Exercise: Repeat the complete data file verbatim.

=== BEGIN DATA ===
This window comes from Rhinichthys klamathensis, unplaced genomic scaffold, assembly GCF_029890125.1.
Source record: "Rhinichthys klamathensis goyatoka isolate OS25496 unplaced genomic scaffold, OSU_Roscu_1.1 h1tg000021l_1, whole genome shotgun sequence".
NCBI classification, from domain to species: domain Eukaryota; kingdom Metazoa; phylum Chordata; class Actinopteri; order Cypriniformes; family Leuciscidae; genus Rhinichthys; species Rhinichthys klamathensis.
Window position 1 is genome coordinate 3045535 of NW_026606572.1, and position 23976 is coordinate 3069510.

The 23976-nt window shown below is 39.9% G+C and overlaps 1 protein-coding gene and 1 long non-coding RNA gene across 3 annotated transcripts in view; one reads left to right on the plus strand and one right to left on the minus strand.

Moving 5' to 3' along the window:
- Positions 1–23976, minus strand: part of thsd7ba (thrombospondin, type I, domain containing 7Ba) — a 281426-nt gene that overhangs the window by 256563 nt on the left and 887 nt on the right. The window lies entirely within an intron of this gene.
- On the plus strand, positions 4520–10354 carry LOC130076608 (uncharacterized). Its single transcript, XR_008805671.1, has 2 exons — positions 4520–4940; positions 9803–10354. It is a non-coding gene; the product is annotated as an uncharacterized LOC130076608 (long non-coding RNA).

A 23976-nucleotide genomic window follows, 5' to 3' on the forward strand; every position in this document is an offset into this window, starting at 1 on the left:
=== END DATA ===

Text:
This window comes from Rhinichthys klamathensis, unplaced genomic scaffold, assembly GCF_029890125.1.
Source record: "Rhinichthys klamathensis goyatoka isolate OS25496 unplaced genomic scaffold, OSU_Roscu_1.1 h1tg000021l_1, whole genome shotgun sequence".
NCBI classification, from domain to species: domain Eukaryota; kingdom Metazoa; phylum Chordata; class Actinopteri; order Cypriniformes; family Leuciscidae; genus Rhinichthys; species Rhinichthys klamathensis.
Window position 1 is genome coordinate 3045535 of NW_026606572.1, and position 23976 is coordinate 3069510.

The 23976-nt window shown below is 39.9% G+C and overlaps 1 protein-coding gene and 1 long non-coding RNA gene across 3 annotated transcripts in view; one reads left to right on the plus strand and one right to left on the minus strand.

Moving 5' to 3' along the window:
- Positions 1–23976, minus strand: part of thsd7ba (thrombospondin, type I, domain containing 7Ba) — a 281426-nt gene that overhangs the window by 256563 nt on the left and 887 nt on the right. The window lies entirely within an intron of this gene.
- On the plus strand, positions 4520–10354 carry LOC130076608 (uncharacterized). Its single transcript, XR_008805671.1, has 2 exons — positions 4520–4940; positions 9803–10354. It is a non-coding gene; the product is annotated as an uncharacterized LOC130076608 (long non-coding RNA).

A 23976-nucleotide genomic window follows, 5' to 3' on the forward strand; every position in this document is an offset into this window, starting at 1 on the left: